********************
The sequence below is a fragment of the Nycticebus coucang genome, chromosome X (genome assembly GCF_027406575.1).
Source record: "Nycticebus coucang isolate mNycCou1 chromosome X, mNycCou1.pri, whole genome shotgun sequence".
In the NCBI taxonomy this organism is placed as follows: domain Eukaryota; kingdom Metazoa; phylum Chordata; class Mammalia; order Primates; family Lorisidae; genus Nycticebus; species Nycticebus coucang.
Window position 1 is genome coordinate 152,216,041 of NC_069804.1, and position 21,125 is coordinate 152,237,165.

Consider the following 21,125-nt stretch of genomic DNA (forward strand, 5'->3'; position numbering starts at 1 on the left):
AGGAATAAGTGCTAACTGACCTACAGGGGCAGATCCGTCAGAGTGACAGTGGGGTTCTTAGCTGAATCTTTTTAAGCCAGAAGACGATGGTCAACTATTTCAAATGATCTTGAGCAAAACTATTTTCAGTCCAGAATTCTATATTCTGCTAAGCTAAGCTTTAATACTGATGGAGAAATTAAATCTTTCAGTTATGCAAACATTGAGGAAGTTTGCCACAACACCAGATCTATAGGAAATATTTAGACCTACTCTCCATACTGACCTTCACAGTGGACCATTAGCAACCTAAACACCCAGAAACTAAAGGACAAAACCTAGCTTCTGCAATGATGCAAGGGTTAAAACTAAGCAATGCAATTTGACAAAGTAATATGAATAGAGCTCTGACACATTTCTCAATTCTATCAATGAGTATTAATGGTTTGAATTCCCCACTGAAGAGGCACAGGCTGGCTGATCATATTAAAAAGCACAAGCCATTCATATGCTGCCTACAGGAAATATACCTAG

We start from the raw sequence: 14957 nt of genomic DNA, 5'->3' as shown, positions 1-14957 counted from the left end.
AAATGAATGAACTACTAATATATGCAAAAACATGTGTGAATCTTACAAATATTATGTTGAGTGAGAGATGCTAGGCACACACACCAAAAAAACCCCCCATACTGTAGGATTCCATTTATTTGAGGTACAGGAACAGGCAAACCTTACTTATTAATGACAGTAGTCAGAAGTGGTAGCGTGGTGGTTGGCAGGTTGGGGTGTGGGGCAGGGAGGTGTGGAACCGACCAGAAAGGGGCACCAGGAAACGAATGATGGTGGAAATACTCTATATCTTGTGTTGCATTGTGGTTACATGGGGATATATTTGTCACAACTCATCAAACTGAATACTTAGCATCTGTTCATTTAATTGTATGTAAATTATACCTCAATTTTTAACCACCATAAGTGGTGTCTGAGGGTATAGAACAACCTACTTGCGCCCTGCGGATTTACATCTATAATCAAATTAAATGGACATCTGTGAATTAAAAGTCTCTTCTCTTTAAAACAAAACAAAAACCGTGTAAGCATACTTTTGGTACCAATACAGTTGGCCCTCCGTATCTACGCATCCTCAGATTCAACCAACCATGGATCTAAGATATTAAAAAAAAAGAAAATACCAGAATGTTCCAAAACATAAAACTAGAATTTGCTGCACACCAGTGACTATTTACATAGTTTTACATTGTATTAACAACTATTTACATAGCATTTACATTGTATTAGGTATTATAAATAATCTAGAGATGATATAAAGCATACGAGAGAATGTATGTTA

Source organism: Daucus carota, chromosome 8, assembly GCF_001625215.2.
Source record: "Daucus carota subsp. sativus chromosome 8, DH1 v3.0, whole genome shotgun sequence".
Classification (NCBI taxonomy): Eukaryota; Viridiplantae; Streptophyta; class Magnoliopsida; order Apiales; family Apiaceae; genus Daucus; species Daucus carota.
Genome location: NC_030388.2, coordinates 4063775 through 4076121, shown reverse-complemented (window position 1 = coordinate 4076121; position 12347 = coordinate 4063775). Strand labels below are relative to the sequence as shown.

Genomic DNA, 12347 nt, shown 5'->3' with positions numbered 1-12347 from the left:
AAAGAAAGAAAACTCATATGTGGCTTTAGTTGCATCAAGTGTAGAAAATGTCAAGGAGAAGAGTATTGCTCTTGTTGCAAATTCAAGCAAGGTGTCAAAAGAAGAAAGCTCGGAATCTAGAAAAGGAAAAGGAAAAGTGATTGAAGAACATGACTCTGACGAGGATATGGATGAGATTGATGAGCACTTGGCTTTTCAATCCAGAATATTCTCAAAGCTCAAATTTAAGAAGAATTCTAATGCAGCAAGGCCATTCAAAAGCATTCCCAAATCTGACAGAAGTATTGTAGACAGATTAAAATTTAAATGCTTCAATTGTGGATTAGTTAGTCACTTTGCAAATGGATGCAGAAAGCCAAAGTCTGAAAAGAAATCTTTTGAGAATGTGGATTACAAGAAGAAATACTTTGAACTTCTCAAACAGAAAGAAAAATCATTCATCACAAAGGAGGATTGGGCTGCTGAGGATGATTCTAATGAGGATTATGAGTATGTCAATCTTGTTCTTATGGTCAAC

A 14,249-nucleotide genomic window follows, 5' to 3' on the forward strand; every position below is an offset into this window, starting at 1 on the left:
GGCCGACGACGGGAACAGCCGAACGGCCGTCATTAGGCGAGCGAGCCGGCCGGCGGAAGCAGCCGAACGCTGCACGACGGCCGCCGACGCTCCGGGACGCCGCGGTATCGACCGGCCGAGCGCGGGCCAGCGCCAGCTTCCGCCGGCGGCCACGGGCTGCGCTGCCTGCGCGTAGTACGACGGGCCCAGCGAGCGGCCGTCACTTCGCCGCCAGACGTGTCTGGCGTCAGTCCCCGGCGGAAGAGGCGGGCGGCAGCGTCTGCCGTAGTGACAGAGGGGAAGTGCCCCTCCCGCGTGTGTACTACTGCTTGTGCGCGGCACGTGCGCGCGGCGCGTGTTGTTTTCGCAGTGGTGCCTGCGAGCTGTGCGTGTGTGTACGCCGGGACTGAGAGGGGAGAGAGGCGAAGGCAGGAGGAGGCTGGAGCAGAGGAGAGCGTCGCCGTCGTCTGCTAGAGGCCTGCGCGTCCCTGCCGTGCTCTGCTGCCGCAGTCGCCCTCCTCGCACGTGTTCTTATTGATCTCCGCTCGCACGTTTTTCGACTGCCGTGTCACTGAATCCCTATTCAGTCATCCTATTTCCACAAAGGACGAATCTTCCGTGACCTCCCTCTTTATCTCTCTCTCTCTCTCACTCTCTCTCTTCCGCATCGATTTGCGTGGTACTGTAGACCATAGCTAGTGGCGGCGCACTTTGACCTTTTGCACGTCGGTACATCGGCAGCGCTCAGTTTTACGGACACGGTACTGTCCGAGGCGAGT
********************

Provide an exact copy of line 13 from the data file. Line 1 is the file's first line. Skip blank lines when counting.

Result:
Genomic DNA, 12347 nt, shown 5'->3' with positions numbered 1-12347 from the left: